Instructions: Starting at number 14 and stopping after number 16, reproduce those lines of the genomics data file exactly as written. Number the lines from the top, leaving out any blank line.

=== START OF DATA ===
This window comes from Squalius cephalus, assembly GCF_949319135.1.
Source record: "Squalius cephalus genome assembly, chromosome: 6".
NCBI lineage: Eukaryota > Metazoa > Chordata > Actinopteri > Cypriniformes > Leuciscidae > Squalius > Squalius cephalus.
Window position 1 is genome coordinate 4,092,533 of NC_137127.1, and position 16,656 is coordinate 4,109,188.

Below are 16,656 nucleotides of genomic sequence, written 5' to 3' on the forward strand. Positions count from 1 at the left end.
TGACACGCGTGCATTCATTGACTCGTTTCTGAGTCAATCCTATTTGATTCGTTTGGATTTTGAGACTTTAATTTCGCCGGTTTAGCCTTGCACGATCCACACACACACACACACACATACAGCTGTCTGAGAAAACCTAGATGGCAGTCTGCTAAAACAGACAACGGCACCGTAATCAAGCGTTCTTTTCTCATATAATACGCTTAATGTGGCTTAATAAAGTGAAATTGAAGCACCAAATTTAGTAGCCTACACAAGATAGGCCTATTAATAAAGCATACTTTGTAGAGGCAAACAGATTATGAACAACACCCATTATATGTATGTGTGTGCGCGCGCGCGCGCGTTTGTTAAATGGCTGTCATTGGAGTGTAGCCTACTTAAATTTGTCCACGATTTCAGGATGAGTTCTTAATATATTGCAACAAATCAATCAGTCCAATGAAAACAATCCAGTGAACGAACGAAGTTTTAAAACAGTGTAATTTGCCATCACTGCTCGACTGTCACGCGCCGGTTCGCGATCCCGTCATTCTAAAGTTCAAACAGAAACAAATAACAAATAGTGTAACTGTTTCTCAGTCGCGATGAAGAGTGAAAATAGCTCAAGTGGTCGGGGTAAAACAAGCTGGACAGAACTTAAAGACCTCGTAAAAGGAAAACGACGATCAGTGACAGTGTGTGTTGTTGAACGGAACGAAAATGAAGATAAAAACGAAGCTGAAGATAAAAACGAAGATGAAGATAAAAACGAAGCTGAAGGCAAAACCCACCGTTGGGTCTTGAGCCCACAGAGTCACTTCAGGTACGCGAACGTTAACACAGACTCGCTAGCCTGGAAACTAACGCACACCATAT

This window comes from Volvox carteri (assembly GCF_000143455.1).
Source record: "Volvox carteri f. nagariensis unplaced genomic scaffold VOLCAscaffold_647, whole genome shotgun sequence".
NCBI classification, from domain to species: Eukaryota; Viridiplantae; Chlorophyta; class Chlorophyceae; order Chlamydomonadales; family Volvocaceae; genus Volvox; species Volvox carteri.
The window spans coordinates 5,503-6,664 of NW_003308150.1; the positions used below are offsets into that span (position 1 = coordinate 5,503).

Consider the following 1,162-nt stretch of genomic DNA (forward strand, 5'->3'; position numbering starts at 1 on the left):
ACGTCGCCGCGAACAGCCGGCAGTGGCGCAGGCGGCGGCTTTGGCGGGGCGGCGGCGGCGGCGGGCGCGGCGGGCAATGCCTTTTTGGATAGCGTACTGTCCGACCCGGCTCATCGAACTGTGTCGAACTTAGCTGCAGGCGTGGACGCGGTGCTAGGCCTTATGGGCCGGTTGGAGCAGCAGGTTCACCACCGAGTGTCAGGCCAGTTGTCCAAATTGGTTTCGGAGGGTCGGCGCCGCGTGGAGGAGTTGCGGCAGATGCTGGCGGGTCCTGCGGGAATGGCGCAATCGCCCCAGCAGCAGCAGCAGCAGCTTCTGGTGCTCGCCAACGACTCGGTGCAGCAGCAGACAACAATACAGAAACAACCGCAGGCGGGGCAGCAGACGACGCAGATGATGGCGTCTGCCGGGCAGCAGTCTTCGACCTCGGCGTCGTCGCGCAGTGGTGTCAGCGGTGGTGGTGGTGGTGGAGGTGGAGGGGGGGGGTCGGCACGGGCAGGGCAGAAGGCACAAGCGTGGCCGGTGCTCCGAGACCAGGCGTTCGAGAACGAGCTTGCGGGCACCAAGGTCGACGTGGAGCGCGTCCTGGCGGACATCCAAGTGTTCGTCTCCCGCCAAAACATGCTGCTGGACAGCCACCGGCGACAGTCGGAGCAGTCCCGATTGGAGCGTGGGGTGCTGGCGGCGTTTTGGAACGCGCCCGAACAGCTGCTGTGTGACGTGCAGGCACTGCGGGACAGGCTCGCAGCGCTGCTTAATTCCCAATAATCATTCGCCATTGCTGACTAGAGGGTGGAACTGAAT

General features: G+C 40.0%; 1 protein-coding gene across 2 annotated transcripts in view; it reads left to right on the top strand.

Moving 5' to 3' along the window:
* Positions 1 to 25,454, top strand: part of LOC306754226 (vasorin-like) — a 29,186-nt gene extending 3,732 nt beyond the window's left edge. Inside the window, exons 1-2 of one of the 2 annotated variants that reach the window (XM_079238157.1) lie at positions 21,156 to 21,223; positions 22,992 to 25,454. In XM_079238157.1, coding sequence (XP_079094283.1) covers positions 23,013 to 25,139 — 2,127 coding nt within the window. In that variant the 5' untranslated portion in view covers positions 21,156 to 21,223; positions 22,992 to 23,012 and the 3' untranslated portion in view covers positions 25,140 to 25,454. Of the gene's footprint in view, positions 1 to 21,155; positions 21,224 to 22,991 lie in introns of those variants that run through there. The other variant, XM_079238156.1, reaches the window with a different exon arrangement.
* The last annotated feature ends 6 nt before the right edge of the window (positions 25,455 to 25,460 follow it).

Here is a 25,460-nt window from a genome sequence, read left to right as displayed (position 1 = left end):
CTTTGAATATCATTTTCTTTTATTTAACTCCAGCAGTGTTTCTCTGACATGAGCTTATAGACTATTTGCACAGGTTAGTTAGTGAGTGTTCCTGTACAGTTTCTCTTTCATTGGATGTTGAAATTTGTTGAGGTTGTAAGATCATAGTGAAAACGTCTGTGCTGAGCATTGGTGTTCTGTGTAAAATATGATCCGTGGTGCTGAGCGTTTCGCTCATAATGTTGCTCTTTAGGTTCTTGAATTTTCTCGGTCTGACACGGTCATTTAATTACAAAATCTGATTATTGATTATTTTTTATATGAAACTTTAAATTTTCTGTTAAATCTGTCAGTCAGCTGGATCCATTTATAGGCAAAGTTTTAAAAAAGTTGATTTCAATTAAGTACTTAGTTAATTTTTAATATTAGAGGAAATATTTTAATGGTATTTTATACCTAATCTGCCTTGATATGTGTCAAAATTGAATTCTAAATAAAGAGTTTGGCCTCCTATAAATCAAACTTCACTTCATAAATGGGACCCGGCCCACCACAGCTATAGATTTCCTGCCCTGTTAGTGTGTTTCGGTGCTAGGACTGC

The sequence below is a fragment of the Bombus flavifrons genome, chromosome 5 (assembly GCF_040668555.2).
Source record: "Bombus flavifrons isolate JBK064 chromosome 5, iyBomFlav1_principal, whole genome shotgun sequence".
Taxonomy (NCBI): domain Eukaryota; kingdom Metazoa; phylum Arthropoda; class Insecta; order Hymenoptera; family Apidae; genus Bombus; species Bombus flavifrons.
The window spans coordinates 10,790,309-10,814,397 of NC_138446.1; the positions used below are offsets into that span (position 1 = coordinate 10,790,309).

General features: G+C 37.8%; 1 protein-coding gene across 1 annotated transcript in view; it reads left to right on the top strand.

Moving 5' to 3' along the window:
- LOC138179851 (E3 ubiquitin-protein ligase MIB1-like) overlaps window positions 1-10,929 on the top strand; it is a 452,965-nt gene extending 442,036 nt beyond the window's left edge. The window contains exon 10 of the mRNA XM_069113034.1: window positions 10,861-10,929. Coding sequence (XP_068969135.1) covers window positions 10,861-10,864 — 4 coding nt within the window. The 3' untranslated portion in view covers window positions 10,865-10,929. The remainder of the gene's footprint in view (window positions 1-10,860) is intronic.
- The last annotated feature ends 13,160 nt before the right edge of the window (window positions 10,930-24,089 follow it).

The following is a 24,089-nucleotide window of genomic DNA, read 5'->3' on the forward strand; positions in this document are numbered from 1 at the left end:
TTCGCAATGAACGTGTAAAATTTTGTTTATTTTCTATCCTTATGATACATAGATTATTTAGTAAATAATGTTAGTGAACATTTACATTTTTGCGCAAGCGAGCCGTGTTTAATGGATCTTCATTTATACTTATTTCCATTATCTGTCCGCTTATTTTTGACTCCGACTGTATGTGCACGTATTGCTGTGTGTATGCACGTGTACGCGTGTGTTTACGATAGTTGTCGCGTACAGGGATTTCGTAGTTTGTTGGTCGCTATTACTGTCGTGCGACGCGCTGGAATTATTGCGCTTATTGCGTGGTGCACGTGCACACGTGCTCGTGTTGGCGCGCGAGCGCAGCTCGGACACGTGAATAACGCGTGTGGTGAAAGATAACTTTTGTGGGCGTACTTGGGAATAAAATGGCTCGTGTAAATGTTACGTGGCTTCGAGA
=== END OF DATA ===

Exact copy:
Moving 5' to 3' along the window:
* Positions 1 to 25,454, top strand: part of LOC306754226 (vasorin-like) — a 29,186-nt gene extending 3,732 nt beyond the window's left edge. Inside the window, exons 1-2 of one of the 2 annotated variants that reach the window (XM_079238157.1) lie at positions 21,156 to 21,223; positions 22,992 to 25,454. In XM_079238157.1, coding sequence (XP_079094283.1) covers positions 23,013 to 25,139 — 2,127 coding nt within the window. In that variant the 5' untranslated portion in view covers positions 21,156 to 21,223; positions 22,992 to 23,012 and the 3' untranslated portion in view covers positions 25,140 to 25,454. Of the gene's footprint in view, positions 1 to 21,155; positions 21,224 to 22,991 lie in introns of those variants that run through there. The other variant, XM_079238156.1, reaches the window with a different exon arrangement.
* The last annotated feature ends 6 nt before the right edge of the window (positions 25,455 to 25,460 follow it).